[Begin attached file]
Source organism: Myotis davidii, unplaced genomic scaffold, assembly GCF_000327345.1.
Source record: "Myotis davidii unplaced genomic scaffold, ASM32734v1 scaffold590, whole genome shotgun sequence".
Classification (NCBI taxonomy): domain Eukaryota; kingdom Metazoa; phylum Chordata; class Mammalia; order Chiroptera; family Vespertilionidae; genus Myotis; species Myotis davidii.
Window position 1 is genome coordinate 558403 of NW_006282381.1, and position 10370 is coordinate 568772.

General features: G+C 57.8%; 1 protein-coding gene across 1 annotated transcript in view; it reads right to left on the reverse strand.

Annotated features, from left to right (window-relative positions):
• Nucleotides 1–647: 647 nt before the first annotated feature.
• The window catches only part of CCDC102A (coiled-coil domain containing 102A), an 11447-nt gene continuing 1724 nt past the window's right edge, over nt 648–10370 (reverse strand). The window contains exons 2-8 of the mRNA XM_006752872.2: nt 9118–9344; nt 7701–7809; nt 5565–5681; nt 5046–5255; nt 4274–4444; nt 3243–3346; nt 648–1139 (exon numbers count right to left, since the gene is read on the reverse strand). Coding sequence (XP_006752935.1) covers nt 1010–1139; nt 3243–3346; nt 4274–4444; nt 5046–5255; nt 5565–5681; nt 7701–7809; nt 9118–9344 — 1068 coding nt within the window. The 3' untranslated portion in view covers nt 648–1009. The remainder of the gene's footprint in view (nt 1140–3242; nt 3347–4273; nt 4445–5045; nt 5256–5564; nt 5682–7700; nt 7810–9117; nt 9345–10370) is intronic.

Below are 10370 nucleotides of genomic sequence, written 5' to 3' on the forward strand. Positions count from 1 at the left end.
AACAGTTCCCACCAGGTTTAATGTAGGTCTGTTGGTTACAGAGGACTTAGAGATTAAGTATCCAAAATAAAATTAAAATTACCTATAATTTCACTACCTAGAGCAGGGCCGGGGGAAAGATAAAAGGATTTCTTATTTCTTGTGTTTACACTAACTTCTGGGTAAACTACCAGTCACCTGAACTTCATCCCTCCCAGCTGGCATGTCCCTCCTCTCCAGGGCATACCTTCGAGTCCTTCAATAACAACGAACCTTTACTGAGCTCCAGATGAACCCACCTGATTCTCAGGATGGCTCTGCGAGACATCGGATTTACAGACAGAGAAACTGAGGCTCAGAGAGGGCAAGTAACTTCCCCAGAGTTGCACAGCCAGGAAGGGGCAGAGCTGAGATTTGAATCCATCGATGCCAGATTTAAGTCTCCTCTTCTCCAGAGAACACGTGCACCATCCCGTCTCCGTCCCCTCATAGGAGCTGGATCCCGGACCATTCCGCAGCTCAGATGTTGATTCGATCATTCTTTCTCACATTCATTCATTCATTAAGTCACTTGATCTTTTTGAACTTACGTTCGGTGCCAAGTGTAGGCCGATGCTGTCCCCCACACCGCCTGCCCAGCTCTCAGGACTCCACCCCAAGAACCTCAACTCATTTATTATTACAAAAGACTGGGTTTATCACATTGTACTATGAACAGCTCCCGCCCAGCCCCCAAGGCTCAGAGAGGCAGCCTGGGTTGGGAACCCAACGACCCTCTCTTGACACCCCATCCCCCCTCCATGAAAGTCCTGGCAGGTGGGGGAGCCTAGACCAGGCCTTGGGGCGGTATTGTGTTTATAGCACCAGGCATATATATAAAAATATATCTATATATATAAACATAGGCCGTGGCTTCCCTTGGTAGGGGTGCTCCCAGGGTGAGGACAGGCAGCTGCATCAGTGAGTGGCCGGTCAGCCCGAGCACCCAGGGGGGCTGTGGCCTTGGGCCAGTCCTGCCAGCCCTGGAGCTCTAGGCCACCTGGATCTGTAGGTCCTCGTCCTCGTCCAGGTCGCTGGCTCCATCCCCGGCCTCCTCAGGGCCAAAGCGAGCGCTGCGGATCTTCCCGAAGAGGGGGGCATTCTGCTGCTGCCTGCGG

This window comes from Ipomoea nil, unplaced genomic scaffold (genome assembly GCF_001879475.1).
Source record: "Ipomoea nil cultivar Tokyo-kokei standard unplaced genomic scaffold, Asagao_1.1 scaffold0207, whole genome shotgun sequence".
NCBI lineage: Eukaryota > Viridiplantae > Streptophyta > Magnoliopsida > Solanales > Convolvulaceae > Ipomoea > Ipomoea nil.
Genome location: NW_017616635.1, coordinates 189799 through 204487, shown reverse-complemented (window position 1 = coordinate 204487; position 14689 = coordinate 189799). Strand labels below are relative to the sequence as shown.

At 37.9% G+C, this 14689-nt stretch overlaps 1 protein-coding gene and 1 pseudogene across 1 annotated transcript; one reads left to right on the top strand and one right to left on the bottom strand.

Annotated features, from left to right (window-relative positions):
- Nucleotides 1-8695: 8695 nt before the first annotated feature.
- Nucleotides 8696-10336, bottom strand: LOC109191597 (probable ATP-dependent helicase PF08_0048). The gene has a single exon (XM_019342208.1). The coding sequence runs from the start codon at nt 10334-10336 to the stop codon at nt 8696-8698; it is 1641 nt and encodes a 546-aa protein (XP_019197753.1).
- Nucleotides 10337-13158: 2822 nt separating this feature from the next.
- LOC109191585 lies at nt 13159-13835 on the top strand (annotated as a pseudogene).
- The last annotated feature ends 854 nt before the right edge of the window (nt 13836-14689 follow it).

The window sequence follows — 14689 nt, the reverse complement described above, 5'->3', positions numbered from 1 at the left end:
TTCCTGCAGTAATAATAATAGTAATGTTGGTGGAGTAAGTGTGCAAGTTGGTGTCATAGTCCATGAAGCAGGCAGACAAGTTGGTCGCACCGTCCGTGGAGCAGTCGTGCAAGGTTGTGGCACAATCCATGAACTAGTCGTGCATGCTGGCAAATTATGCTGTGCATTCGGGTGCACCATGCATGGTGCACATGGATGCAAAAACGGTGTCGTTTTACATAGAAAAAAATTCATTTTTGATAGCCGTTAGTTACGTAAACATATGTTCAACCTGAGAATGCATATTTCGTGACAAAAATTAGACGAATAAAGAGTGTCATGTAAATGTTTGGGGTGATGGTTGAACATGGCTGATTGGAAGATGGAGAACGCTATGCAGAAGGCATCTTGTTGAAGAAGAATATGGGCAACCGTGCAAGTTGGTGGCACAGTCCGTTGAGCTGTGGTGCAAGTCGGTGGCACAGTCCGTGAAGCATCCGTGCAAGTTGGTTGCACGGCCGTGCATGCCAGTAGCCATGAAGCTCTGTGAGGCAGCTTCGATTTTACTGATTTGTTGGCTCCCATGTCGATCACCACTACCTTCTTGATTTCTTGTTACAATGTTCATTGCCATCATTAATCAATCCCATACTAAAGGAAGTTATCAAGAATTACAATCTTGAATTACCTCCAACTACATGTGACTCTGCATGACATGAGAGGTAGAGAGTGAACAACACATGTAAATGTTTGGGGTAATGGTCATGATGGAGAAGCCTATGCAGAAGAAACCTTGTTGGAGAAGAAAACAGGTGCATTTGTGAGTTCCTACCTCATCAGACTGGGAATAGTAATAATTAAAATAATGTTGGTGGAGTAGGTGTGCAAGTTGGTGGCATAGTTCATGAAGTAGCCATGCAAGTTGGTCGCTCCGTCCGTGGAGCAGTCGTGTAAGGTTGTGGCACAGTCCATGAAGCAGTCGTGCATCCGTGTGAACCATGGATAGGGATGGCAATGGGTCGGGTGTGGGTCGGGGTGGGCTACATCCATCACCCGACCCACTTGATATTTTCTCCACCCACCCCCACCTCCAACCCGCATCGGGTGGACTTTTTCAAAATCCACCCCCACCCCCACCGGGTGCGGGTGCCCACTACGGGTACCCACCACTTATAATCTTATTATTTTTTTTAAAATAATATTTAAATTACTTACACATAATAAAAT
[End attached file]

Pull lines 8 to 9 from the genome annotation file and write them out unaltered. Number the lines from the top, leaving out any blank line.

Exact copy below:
• The window catches only part of CCDC102A (coiled-coil domain containing 102A), an 11447-nt gene continuing 1724 nt past the window's right edge, over nt 648–10370 (reverse strand). The window contains exons 2-8 of the mRNA XM_006752872.2: nt 9118–9344; nt 7701–7809; nt 5565–5681; nt 5046–5255; nt 4274–4444; nt 3243–3346; nt 648–1139 (exon numbers count right to left, since the gene is read on the reverse strand). Coding sequence (XP_006752935.1) covers nt 1010–1139; nt 3243–3346; nt 4274–4444; nt 5046–5255; nt 5565–5681; nt 7701–7809; nt 9118–9344 — 1068 coding nt within the window. The 3' untranslated portion in view covers nt 648–1009. The remainder of the gene's footprint in view (nt 1140–3242; nt 3347–4273; nt 4445–5045; nt 5256–5564; nt 5682–7700; nt 7810–9117; nt 9345–10370) is intronic.

Below are 10370 nucleotides of genomic sequence, written 5' to 3' on the forward strand. Positions count from 1 at the left end.